The University has today published its first Annual Admissions Report, available here. We welcome the publication of this report, which highlights some of the successes of Balliol’s outreach work in recent years, but also makes clear that there is much work still to do.
We are pleased that the data released today shows that Balliol has one of the highest proportions of state school students in the University: 64.5% of UK students admitted to Balliol in the last three years were educated in the state sector. This is testament in part to the efforts of many College tutors, staff, students, and alumni who take part in a wide range of access initiatives, from Open Days and school visits to our Floreat Access Programme, a year-long academic programme offered to Year 12 students from state schools. The report shows that BME students make up 18.4% of UK applicants admitted to the College, a little above the BME share of the England and Wales population of 18.3%, but we are keen to do more to encourage applications from BME students, and in particular to increase the number of offers made to British black students. The data also shows that 39.4% of admitted undergraduates were female and 60.6% male. The gender balance of the undergraduate body is in part a function of the particular mix of subjects offered by the College, and must be understood in a context whereby the University’s overall intake of UK undergraduates in 2017 was 50.1% female and 49.9% male. The College has committed to reduce the gap between male and female students in successful admissions to Balliol as one of its Equality Objectives for the next four years. It is also looking to increase the number of students from ethnic groups which are currently under-represented in the University, and is seeking to recruit UK-domiciled black students in particular in its outreach work. We are actively considering new initiatives to help us further these aims.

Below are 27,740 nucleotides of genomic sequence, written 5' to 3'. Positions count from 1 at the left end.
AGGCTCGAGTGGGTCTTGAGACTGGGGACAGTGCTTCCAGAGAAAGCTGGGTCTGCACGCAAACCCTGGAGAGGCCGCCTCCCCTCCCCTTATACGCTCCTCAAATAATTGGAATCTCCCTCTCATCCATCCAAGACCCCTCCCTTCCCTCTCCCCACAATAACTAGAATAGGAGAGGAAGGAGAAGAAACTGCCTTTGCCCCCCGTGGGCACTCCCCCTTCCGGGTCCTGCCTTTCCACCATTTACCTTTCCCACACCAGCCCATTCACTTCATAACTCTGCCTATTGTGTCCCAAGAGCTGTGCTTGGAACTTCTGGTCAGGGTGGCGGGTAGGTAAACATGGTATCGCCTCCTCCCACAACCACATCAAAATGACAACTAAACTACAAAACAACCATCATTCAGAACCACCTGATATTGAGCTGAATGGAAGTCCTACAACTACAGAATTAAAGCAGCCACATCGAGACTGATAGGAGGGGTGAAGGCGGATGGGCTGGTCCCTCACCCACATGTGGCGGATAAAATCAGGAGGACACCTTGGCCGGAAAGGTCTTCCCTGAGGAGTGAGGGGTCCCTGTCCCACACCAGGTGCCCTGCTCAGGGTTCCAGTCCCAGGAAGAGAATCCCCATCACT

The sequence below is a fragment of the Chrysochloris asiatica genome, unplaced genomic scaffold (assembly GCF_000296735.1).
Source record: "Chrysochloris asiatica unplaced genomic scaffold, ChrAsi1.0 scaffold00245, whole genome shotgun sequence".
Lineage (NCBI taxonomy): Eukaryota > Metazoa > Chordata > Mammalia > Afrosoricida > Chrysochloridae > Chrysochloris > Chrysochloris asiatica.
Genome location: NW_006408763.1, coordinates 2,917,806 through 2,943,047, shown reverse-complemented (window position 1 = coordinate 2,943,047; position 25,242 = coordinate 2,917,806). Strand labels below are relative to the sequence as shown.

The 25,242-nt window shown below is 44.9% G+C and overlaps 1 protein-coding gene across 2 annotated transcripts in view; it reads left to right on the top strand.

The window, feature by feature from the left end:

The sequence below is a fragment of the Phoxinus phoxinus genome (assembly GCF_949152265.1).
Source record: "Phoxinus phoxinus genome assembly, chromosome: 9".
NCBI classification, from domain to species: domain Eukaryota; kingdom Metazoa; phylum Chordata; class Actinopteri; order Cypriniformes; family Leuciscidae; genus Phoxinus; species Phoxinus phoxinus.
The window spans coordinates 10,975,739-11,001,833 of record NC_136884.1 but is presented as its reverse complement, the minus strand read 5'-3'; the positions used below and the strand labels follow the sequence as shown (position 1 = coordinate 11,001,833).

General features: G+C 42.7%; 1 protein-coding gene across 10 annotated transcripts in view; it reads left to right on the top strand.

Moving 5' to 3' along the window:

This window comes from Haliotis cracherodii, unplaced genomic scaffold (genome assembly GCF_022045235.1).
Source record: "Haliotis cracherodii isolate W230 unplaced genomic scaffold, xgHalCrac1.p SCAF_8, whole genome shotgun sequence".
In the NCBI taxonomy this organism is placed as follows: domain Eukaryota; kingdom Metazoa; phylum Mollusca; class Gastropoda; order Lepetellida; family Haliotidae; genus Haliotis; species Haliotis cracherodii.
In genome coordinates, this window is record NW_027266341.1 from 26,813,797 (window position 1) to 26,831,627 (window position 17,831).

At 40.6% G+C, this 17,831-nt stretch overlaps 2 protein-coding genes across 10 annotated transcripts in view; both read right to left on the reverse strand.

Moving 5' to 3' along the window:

To take but a few examples of our recent and ongoing outreach work: Balliol provided financial support for the recent expansion of the Target Oxbridge programme, which supports black prospective applicants; we have changed the allocation of resources within our link region, Hertfordshire, to ensure that we reach the areas with the most diversity and the most social economic disadvantage, and we are focusing on particular areas - for example Watford, where 41% of school students are black or minority ethnic; we shall shortly be launching a pilot programme with teachers from state schools in Hertfordshire, which aims to help them raise student attainment and improve their provision for able students.
The Admissions Report captures only part of the character of the College: it does not, for example, include graduate students, or undergraduates domiciled outside the UK. Both groups contribute immensely to our academic community. Balliol is strongly committed to maintaining and promoting diversity within the College, and ensuring fairness in its admission procedures. We will continue to work hard in the coming years to pursue these goals.
This article was updated on 30 May 2018 to include the BME share of the England and Wales population, and examples of Balliol’s outreach work.